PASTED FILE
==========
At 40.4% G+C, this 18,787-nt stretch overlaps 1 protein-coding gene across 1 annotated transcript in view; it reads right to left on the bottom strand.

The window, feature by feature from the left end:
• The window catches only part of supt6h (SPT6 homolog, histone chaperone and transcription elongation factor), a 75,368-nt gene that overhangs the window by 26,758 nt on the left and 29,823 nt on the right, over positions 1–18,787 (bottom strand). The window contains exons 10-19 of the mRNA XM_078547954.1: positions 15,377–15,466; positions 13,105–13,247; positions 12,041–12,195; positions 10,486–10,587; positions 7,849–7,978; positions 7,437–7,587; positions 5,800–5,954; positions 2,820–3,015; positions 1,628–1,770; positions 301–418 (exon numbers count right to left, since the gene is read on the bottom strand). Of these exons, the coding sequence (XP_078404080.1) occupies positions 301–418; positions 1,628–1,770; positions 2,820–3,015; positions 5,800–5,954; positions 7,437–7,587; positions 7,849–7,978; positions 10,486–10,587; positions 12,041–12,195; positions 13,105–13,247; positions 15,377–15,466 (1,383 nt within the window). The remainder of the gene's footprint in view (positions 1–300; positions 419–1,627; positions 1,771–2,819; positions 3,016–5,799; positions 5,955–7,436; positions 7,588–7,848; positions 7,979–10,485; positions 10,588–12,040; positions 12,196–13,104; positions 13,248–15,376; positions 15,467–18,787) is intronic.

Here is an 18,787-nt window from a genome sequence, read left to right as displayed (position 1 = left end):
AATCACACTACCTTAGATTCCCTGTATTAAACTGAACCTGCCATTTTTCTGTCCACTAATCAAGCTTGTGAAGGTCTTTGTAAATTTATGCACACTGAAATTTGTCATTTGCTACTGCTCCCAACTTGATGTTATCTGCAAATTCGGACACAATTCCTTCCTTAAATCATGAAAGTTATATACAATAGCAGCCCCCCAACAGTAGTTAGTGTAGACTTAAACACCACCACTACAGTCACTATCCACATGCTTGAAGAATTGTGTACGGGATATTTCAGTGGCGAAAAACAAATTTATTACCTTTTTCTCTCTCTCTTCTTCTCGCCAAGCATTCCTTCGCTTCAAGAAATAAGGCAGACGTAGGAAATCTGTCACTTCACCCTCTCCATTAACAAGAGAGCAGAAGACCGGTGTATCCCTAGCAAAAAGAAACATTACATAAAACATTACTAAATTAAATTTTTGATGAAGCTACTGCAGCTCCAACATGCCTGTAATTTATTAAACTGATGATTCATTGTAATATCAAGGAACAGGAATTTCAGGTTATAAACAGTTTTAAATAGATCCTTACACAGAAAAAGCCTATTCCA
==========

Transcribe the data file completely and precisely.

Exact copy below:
At 40.4% G+C, this 18,787-nt stretch overlaps 1 protein-coding gene across 1 annotated transcript in view; it reads right to left on the bottom strand.

The window, feature by feature from the left end:
• The window catches only part of supt6h (SPT6 homolog, histone chaperone and transcription elongation factor), a 75,368-nt gene that overhangs the window by 26,758 nt on the left and 29,823 nt on the right, over positions 1–18,787 (bottom strand). The window contains exons 10-19 of the mRNA XM_078547954.1: positions 15,377–15,466; positions 13,105–13,247; positions 12,041–12,195; positions 10,486–10,587; positions 7,849–7,978; positions 7,437–7,587; positions 5,800–5,954; positions 2,820–3,015; positions 1,628–1,770; positions 301–418 (exon numbers count right to left, since the gene is read on the bottom strand). Of these exons, the coding sequence (XP_078404080.1) occupies positions 301–418; positions 1,628–1,770; positions 2,820–3,015; positions 5,800–5,954; positions 7,437–7,587; positions 7,849–7,978; positions 10,486–10,587; positions 12,041–12,195; positions 13,105–13,247; positions 15,377–15,466 (1,383 nt within the window). The remainder of the gene's footprint in view (positions 1–300; positions 419–1,627; positions 1,771–2,819; positions 3,016–5,799; positions 5,955–7,436; positions 7,588–7,848; positions 7,979–10,485; positions 10,588–12,040; positions 12,196–13,104; positions 13,248–15,376; positions 15,467–18,787) is intronic.

Here is an 18,787-nt window from a genome sequence, read left to right as displayed (position 1 = left end):
AATCACACTACCTTAGATTCCCTGTATTAAACTGAACCTGCCATTTTTCTGTCCACTAATCAAGCTTGTGAAGGTCTTTGTAAATTTATGCACACTGAAATTTGTCATTTGCTACTGCTCCCAACTTGATGTTATCTGCAAATTCGGACACAATTCCTTCCTTAAATCATGAAAGTTATATACAATAGCAGCCCCCCAACAGTAGTTAGTGTAGACTTAAACACCACCACTACAGTCACTATCCACATGCTTGAAGAATTGTGTACGGGATATTTCAGTGGCGAAAAACAAATTTATTACCTTTTTCTCTCTCTCTTCTTCTCGCCAAGCATTCCTTCGCTTCAAGAAATAAGGCAGACGTAGGAAATCTGTCACTTCACCCTCTCCATTAACAAGAGAGCAGAAGACCGGTGTATCCCTAGCAAAAAGAAACATTACATAAAACATTACTAAATTAAATTTTTGATGAAGCTACTGCAGCTCCAACATGCCTGTAATTTATTAAACTGATGATTCATTGTAATATCAAGGAACAGGAATTTCAGGTTATAAACAGTTTTAAATAGATCCTTACACAGAAAAAGCCTATTCCA